And so it’s really critical that CROs have a good track record of selecting sites to open trials. The amount of investment and time that goes into selection of a site and opening a trial is just so much time and manpower that goes into that. And then if they don’t accrue of any patients, because nobody bothered to check that they had competing studies or that they don’t have the personnel available at that time to actually put someone on, and suddenly you’ve wasted all those resources and trials fail because they don’t accrue in an appropriate period of time. The other thing, of course, is when you’re working with them about picking CROs, is you want CROs that have a good reputation working with sites. Sites, believe it or not, keep lists of CROs that they don’t wanna work with and when you start to do what’s called a feasibility analysis for a new study, that comes up.
And if you’re like, hey, this CRO we had a lot of difficulty with, they take three times more of our personnel’s time answering queries and trying to figure out adverse event reporting. And their monitors are really hard to work with. And we choose not to participate sometimes based on that. Lots of ways that CROs can work with sites to make things a lot more smooth, you can ensure obviously that your data is, has high quality and is well monitored and, being conducted appropriately while also minimizing the burdens on site. So that’s something that I think needs to improve dramatically going forward.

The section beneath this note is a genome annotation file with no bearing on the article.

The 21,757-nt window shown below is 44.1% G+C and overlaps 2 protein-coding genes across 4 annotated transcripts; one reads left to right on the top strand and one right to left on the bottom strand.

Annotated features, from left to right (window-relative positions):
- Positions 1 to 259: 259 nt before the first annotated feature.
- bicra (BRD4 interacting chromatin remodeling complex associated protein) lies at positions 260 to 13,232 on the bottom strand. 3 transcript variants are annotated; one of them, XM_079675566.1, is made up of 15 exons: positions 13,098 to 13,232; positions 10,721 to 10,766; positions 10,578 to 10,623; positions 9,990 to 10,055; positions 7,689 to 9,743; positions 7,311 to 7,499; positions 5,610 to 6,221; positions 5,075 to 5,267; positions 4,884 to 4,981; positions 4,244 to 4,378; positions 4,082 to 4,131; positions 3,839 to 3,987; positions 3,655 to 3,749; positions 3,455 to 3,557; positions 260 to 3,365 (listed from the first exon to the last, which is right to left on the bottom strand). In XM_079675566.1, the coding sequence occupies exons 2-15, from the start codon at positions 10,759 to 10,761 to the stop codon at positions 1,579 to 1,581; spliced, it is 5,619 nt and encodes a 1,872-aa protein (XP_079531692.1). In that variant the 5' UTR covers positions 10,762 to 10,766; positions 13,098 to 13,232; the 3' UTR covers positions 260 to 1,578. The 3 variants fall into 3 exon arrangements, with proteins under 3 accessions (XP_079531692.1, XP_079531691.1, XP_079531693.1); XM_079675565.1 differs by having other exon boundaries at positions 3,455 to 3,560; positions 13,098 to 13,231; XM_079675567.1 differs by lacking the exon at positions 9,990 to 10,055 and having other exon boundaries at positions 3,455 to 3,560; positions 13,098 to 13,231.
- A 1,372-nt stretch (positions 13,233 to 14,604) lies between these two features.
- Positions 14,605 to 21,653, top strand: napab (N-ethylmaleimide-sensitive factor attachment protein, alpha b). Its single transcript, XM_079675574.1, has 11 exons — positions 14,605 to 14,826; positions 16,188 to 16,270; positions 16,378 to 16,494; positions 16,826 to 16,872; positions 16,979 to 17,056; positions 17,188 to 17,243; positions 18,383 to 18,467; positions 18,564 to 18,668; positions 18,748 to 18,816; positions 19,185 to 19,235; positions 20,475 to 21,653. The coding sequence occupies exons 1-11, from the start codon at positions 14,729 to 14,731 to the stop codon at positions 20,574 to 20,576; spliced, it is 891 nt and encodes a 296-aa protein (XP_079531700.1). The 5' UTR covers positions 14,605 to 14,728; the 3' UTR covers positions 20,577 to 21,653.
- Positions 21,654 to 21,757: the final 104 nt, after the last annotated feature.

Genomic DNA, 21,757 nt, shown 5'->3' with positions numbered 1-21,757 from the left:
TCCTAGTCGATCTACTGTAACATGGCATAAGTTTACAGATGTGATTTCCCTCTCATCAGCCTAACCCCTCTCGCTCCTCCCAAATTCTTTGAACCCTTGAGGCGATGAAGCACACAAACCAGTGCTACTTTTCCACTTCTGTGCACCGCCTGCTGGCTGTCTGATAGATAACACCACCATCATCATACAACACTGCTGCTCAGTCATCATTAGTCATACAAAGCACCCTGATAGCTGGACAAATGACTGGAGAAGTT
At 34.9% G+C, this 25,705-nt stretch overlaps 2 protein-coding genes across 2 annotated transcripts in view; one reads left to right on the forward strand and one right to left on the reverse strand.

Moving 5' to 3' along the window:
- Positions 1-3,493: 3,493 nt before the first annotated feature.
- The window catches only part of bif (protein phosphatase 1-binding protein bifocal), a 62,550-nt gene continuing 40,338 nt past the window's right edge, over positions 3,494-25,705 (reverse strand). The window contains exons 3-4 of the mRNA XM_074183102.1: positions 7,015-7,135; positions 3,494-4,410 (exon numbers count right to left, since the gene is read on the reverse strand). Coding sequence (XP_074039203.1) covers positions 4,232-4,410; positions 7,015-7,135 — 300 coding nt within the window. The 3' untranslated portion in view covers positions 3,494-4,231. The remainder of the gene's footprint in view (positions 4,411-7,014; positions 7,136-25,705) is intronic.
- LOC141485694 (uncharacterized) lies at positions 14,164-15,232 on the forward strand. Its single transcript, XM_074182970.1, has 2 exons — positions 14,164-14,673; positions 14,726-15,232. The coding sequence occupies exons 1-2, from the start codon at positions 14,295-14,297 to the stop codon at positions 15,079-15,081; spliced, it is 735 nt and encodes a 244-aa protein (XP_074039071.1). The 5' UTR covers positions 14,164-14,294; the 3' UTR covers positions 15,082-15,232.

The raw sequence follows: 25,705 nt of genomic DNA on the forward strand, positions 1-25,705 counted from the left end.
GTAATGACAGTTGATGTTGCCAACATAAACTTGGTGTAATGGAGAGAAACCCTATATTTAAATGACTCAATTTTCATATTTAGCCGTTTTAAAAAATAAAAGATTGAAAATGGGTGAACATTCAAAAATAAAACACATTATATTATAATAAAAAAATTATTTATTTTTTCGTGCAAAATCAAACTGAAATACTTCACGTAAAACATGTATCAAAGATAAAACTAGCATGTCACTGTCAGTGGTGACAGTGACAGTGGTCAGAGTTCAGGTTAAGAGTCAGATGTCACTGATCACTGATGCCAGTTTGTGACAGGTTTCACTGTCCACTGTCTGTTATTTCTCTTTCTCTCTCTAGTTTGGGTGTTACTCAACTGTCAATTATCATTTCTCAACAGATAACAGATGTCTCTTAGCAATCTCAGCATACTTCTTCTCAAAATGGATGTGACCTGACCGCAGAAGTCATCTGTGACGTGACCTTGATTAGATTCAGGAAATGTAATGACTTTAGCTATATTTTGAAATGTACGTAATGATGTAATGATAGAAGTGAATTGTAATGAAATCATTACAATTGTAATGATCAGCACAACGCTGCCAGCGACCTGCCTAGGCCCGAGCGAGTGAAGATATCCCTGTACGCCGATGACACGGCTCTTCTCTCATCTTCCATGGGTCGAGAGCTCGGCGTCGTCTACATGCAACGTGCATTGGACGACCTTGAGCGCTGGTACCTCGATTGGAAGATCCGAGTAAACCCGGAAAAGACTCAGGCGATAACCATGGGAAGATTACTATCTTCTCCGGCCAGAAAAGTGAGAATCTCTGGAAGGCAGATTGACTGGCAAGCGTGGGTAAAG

Rich McCormick: Yeah, that your response really hits home in terms of Vial’s mission. So two of the things that you mentioned one has to do with the site, the sites that are being selected for these studies. So we are currently expanding our, early phase oncology network to allow clients quicker access to, like you mentioned, like contracting, feasibility information. And then the second piece, the inefficiencies. So our technology platform that we’ve developed and are actively using is meant to make these trials more efficient, not just for the sponsor, but mainly for the sites. So that they’re able to get through get through the trial quicker than than we’ve seen before.
So a question for you, looking into the future, 10, 15 years down the road. How do you see the space evolving and, technology’s involvement being a significant role in that?
Dr. Nathan Pennell: Yeah, it’s actually frustrating to conduct clinical research, knowing what potential there is for technology in other areas of our lives that seems to work so well.
Right now, to find a patient for a clinical trial, it’s almost completely analog and completely up to individual people thinking of what trials they wanna open. Thinking to match a patient that they’re seeing with a trial that they may or may not have open at that time. Thinking about that they might be eligible, but not really knowing that for sure.